Media and politics

The football season may be suspended but the Low Incomes Tax Reform Group (LITRG) scored its own hat trick at the Tolley’s Taxation Awards 2020.

 

Guest blog by Tarlochan Lall, Barrister, CTA (Fellow), Monckton Chambers

• The conditions for eligibility appear to be more stringent in comparison to the job retention scheme.  The latest revisions expose anomalies in the provisions.
• The framework for SEISS and its structure cast doubts over what entitlement it gives.  HMRC’s message appears to be we’ll contact you, don’t contact us.
• The lack of a dispute resolution mechanism creates issues for operators and HMRC alike.
• HMRC’s guidance needs to be further refined as issues remain.

 

The government is to introduce a new micro-loan scheme for small businesses amid fears that many have been unable to access other government-backed Coronavirus loan schemes.

The Coronavirus ‘Bounce Back’ loan scheme was announced by chancellor Rishi Sunak in a statement to MPs in the House of Commons on Monday.

A report by a House of Lords committee has called on the government to address the ‘inherent flaws and unfairnesses’ in the IR35 regime and has recommended it reviews its entire approach to its plans to extend off-payroll working to the private sector from next year.

MPs on the Treasury Committee questioned a minister and two of the Treasury’s most senior civil servants in the latest session of its inquiry into the economic impact of coronavirus, held on Wednesday 29 April.

The Finance Bill had its second reading in the House of Commons on Monday 27 April.  The Bill includes measures such as a Digital Services Tax, changes to the controversial Loan Charge and retaining corporation tax at 19 per cent (rather than implementing a previously legislated cut to 17 per cent). It makes some business reliefs more generous to encourage investment but introduces restrictions on the availability of two capital gains tax reliefs - entrepreneurs’ relief and private residence relief.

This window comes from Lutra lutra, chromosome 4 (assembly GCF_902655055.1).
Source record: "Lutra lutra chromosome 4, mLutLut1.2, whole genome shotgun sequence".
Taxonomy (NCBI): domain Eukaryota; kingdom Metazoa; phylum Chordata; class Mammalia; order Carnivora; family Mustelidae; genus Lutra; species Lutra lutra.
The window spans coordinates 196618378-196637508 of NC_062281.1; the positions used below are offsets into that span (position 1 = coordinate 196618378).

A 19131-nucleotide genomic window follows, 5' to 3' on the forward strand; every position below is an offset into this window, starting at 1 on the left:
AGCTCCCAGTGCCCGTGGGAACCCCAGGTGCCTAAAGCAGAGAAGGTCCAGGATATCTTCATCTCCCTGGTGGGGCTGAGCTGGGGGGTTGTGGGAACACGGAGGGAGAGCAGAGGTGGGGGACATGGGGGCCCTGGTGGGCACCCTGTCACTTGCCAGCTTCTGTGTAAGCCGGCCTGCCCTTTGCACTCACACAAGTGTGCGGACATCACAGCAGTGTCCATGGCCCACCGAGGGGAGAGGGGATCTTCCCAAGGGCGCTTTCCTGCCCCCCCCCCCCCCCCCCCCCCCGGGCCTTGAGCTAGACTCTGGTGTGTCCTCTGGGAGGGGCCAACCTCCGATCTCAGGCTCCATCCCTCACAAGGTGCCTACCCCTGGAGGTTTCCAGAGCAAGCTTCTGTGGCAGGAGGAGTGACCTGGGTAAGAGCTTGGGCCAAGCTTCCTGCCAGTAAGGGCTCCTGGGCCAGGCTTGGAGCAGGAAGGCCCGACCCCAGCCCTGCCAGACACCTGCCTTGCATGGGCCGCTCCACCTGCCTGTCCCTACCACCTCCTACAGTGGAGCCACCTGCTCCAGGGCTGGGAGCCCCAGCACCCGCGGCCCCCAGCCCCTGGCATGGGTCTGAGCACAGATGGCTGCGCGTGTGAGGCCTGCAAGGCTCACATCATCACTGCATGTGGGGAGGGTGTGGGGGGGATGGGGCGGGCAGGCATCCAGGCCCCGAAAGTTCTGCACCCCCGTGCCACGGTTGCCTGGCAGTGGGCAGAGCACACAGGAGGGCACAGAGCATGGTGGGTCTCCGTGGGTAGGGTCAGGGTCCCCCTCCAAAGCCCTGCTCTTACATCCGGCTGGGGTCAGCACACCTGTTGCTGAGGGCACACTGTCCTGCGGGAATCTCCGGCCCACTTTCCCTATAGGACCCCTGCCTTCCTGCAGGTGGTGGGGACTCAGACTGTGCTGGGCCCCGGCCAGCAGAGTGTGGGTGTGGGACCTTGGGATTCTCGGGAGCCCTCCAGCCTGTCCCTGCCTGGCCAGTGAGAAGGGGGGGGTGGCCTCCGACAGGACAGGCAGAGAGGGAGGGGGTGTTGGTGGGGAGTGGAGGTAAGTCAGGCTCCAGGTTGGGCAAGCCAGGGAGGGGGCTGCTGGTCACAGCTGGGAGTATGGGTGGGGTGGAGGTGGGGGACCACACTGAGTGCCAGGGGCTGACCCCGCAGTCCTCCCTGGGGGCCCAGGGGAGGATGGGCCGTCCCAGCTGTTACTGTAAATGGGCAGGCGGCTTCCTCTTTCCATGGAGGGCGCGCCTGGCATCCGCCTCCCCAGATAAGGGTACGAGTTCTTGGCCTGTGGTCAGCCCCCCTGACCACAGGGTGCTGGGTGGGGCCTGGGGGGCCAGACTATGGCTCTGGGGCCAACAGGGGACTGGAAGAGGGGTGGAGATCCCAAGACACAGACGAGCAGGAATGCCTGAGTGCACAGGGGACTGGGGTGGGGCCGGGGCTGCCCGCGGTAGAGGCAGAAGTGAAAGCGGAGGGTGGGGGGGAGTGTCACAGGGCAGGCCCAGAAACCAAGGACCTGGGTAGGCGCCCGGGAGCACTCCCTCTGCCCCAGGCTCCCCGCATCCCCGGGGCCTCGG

The Treasury Select Committee held an evidence session on Tuesday 21 April on the economic impact of Coronavirus. Two evidence sessions were conducted over a two-hour period:

By Alan Powell, a member of the CIOT's Indirect Taxes Committee

After HM Customs and Excise's (HMCE) gentlemen’s agreement with the British wine industry in 1996 and some tumultuous events since, the curtain was quietly brought down earlier this month on the UK practice of dilution of wine or made-wine after the duty point (post duty point dilution – “PDPD”). 

Guest blog by Gemma Tetlow, chief economist at the Institute for Government

When Chancellor Rishi Sunak announced a generous package of support to help the self-employed weather the storm of coronavirus, he hinted there would eventually be a quid pro quo: higher taxes. This reform has long been needed – the self-employed have always paid lower taxes than employed people generating the same income but this tax advantage is no longer matched by lower entitlement to state benefits, as once it was. Philip Hammond tried and failed to implement a similar reform three years ago.

The UK is set to face a significant economic shock, regardless of how long the Coronavirus lockdown lasts, with higher taxes and the tax treatment of different forms of work likely to dominate post-outbreak discussions on how to rebuild the economy.